as to time, because the Bill provides that the normal statutory
rules on limitation of actions will not apply to applications
for recovery orders.
The unlawful conduct which would make a person liable to have
property taken away could therefore have occurred at any time
in the past, when he or she would have had no knowledge of potential
liability to a recovery order.
The Committee seeks a further explanation as to why Ministers
believe that the retrospective operation of the proposed recovery
order regime would be compatible with Article 7 of the ECHR.
6. Other representations relating to compliance with Convention rights, etc.
The Committee also wishes to be informed of other representations
the Home Office has received relating to the compatibility of
provisions of the Bill as introduced with human rights obligations.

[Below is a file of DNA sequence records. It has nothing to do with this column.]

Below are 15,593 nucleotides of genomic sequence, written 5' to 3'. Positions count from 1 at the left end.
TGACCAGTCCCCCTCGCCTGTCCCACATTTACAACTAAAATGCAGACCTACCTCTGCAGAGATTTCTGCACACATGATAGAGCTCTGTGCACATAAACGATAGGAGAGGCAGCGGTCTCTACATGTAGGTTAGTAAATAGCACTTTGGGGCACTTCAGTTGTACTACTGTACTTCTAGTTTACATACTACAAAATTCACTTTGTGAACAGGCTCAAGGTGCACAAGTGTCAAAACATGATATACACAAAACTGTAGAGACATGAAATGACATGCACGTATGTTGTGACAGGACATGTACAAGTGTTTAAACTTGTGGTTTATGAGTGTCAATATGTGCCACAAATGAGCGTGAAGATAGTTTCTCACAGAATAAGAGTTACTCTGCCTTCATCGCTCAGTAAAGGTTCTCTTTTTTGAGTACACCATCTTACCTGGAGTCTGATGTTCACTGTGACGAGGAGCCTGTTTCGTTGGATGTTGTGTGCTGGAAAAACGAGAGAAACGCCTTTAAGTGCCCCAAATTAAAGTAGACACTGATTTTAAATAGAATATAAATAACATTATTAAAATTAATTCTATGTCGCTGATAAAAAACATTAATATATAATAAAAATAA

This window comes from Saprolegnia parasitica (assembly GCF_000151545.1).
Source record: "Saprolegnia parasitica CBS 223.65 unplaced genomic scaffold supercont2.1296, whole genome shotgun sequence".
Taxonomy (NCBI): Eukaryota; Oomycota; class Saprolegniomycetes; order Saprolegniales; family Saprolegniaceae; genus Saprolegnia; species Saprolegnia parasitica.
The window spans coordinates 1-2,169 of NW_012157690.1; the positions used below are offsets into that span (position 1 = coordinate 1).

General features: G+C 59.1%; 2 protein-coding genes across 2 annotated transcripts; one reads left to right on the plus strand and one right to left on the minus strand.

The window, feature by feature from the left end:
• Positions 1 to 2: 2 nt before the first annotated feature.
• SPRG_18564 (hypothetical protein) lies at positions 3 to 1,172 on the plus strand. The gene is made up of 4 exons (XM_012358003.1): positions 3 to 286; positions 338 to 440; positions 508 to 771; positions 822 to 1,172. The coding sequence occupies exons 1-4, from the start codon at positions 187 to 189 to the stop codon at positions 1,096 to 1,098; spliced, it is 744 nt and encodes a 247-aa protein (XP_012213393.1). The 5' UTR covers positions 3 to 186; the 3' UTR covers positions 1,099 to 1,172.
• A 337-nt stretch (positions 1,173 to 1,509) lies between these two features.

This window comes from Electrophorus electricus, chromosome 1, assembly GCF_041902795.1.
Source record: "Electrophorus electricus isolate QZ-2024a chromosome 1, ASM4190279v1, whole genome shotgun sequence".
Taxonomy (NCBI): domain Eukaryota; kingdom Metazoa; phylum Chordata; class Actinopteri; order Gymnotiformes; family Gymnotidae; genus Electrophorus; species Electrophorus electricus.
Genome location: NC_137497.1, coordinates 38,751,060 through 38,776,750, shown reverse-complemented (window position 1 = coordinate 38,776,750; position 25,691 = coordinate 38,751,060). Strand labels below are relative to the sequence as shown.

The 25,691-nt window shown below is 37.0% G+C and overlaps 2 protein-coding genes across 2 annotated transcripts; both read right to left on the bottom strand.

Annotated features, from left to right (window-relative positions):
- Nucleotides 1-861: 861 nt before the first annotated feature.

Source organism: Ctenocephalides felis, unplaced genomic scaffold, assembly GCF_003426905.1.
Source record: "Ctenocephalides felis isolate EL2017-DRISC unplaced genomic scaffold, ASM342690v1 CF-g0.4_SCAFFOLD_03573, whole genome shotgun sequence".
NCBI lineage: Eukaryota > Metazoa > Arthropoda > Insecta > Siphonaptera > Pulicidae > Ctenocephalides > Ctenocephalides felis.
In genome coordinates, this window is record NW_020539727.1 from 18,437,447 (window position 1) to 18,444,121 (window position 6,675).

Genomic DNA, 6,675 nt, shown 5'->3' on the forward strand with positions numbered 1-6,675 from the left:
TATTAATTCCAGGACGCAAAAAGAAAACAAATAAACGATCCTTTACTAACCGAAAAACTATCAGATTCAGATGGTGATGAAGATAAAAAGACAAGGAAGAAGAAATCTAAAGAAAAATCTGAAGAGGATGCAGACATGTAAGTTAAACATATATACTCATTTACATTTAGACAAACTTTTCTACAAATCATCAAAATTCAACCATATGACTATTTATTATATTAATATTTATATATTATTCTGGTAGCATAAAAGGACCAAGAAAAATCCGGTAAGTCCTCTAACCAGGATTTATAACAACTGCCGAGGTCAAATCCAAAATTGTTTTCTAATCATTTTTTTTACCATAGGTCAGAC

The Committee would also be grateful for details of any undertakings
given so far by Ministers to Parliament to consider, or bring
forward, amendments to the Bill in relation to the above questions
or related matters.
The Committee would be grateful for your responses to the
above questions by Monday 8 January 2002. It may thereafter wish
to make a further report to each House on issues which, in its
view, have been satisfactorily dealt with or remain unresolved
27 November 2001
See R. v Benjafield  3 WLR 75, CA, at paragraphs
90 and 96 of the judgment. Back
Phillips v United Kingdom, above. Back
Ibid., at paragraph 51 of the judgment. Back
See, eg, Allan Jacobsson v Sweden (No. 1),
Judgment of 25 October 1989, Series A, No. 163, at paragraph 55. Back
See, eg, cl. 42(3)(a). Back
Raimondo v Italy, Eur. Ct. HR, Judgment of 22 February
1994, Series A, No. 281-A, involving the confiscation of the assets
of a person suspected of involvement with the Mafia. Back
Airey v Ireland, Eur. Ct. HR, Judgment of 9 October
1979, Series A, No. 32. Back
Cl. 287 would amend the Limitation Act 1980, the Prescription
and Limitation (Scotland) Act 1973, and the Limitation (Northern
Ireland) Order 1989, SI 1989 No. 1339 (NI 11), to produce this